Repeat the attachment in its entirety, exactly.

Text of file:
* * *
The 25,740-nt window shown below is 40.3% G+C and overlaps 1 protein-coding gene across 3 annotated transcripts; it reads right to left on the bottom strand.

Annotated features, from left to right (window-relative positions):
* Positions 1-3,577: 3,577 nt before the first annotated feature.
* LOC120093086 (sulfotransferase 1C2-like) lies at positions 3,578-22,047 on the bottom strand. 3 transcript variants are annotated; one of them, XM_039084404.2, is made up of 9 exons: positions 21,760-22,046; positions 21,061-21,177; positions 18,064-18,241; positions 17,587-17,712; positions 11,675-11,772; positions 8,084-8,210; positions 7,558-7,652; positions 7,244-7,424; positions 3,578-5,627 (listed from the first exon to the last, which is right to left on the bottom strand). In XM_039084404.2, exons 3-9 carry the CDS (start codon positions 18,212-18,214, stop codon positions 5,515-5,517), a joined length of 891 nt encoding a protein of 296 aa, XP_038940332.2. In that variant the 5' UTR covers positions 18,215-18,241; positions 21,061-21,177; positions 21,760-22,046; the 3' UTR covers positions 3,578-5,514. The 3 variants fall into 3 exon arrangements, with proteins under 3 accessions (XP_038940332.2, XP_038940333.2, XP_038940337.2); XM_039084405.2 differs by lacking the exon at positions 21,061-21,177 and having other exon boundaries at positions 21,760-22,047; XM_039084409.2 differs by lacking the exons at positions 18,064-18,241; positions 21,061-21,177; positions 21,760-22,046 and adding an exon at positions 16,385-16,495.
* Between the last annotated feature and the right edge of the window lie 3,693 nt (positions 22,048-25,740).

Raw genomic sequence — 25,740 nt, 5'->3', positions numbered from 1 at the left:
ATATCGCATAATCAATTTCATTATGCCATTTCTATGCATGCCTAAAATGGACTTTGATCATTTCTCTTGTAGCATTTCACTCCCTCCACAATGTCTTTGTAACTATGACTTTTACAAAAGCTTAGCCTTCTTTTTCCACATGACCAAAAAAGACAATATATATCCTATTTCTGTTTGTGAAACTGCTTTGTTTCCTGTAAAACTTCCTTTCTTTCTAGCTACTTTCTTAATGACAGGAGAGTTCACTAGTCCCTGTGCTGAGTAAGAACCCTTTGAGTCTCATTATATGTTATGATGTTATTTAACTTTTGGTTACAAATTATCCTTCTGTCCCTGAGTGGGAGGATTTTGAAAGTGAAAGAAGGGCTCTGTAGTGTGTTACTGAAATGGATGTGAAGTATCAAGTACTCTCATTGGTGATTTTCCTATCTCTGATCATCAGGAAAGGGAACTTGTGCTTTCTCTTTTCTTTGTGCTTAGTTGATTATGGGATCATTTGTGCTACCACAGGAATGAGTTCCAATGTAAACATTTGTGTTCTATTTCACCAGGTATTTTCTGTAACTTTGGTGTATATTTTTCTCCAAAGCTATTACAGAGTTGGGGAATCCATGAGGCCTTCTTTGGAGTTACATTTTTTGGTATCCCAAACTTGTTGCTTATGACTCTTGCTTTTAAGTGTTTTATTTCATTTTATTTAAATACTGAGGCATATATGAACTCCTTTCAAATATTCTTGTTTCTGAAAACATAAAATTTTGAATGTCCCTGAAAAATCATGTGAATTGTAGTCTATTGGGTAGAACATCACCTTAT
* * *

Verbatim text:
The 25,740-nt window shown below is 40.3% G+C and overlaps 1 protein-coding gene across 3 annotated transcripts; it reads right to left on the bottom strand.

Annotated features, from left to right (window-relative positions):
* Positions 1-3,577: 3,577 nt before the first annotated feature.
* LOC120093086 (sulfotransferase 1C2-like) lies at positions 3,578-22,047 on the bottom strand. 3 transcript variants are annotated; one of them, XM_039084404.2, is made up of 9 exons: positions 21,760-22,046; positions 21,061-21,177; positions 18,064-18,241; positions 17,587-17,712; positions 11,675-11,772; positions 8,084-8,210; positions 7,558-7,652; positions 7,244-7,424; positions 3,578-5,627 (listed from the first exon to the last, which is right to left on the bottom strand). In XM_039084404.2, exons 3-9 carry the CDS (start codon positions 18,212-18,214, stop codon positions 5,515-5,517), a joined length of 891 nt encoding a protein of 296 aa, XP_038940332.2. In that variant the 5' UTR covers positions 18,215-18,241; positions 21,061-21,177; positions 21,760-22,046; the 3' UTR covers positions 3,578-5,514. The 3 variants fall into 3 exon arrangements, with proteins under 3 accessions (XP_038940332.2, XP_038940333.2, XP_038940337.2); XM_039084405.2 differs by lacking the exon at positions 21,061-21,177 and having other exon boundaries at positions 21,760-22,047; XM_039084409.2 differs by lacking the exons at positions 18,064-18,241; positions 21,061-21,177; positions 21,760-22,046 and adding an exon at positions 16,385-16,495.
* Between the last annotated feature and the right edge of the window lie 3,693 nt (positions 22,048-25,740).

Raw genomic sequence — 25,740 nt, 5'->3', positions numbered from 1 at the left:
ATATCGCATAATCAATTTCATTATGCCATTTCTATGCATGCCTAAAATGGACTTTGATCATTTCTCTTGTAGCATTTCACTCCCTCCACAATGTCTTTGTAACTATGACTTTTACAAAAGCTTAGCCTTCTTTTTCCACATGACCAAAAAAGACAATATATATCCTATTTCTGTTTGTGAAACTGCTTTGTTTCCTGTAAAACTTCCTTTCTTTCTAGCTACTTTCTTAATGACAGGAGAGTTCACTAGTCCCTGTGCTGAGTAAGAACCCTTTGAGTCTCATTATATGTTATGATGTTATTTAACTTTTGGTTACAAATTATCCTTCTGTCCCTGAGTGGGAGGATTTTGAAAGTGAAAGAAGGGCTCTGTAGTGTGTTACTGAAATGGATGTGAAGTATCAAGTACTCTCATTGGTGATTTTCCTATCTCTGATCATCAGGAAAGGGAACTTGTGCTTTCTCTTTTCTTTGTGCTTAGTTGATTATGGGATCATTTGTGCTACCACAGGAATGAGTTCCAATGTAAACATTTGTGTTCTATTTCACCAGGTATTTTCTGTAACTTTGGTGTATATTTTTCTCCAAAGCTATTACAGAGTTGGGGAATCCATGAGGCCTTCTTTGGAGTTACATTTTTTGGTATCCCAAACTTGTTGCTTATGACTCTTGCTTTTAAGTGTTTTATTTCATTTTATTTAAATACTGAGGCATATATGAACTCCTTTCAAATATTCTTGTTTCTGAAAACATAAAATTTTGAATGTCCCTGAAAAATCATGTGAATTGTAGTCTATTGGGTAGAACATCACCTTAT